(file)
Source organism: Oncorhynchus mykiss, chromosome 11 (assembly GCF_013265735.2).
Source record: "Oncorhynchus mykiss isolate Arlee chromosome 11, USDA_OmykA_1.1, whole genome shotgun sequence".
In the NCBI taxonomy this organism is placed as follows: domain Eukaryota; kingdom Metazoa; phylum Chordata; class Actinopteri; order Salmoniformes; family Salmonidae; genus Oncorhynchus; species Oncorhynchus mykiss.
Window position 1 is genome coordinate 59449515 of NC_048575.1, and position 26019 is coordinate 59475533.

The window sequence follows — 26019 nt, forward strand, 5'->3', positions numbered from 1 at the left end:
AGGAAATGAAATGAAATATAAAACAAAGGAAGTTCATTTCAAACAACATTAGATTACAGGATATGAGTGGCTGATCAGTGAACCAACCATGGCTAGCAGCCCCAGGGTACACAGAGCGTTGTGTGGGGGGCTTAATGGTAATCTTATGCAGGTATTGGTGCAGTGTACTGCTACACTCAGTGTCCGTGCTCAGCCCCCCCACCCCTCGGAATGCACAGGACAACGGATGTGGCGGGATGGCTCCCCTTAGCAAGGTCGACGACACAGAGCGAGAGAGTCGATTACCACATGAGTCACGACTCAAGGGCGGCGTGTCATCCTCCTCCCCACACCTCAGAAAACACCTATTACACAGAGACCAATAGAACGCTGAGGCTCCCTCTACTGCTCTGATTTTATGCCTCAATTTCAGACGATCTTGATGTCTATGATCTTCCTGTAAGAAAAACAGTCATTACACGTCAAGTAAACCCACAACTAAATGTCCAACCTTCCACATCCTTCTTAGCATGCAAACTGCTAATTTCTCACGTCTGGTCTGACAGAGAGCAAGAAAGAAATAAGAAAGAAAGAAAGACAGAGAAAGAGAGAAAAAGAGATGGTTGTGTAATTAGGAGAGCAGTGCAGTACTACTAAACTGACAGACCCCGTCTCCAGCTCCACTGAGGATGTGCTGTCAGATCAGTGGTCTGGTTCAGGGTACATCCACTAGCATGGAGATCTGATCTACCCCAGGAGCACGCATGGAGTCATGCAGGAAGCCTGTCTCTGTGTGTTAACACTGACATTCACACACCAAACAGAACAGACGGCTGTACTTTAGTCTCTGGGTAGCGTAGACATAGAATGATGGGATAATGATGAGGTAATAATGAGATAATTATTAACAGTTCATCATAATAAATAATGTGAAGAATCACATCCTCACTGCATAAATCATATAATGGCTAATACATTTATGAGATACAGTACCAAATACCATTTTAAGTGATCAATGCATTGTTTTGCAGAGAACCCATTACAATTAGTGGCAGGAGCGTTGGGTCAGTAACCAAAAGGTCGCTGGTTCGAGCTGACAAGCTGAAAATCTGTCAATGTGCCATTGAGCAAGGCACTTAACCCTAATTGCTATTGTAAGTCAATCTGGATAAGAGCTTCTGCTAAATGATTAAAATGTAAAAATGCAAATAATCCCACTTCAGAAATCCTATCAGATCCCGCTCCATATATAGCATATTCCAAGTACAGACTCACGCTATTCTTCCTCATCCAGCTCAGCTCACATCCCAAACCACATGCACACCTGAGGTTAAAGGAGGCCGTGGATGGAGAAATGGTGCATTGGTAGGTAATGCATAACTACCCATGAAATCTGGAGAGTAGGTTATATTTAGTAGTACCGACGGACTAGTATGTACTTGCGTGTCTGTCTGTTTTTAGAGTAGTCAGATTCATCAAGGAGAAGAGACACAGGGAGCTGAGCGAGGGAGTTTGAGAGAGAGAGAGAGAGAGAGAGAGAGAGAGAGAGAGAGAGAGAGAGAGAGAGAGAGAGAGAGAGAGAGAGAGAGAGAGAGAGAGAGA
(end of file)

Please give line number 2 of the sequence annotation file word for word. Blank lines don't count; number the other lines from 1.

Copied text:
Source record: "Oncorhynchus mykiss isolate Arlee chromosome 11, USDA_OmykA_1.1, whole genome shotgun sequence".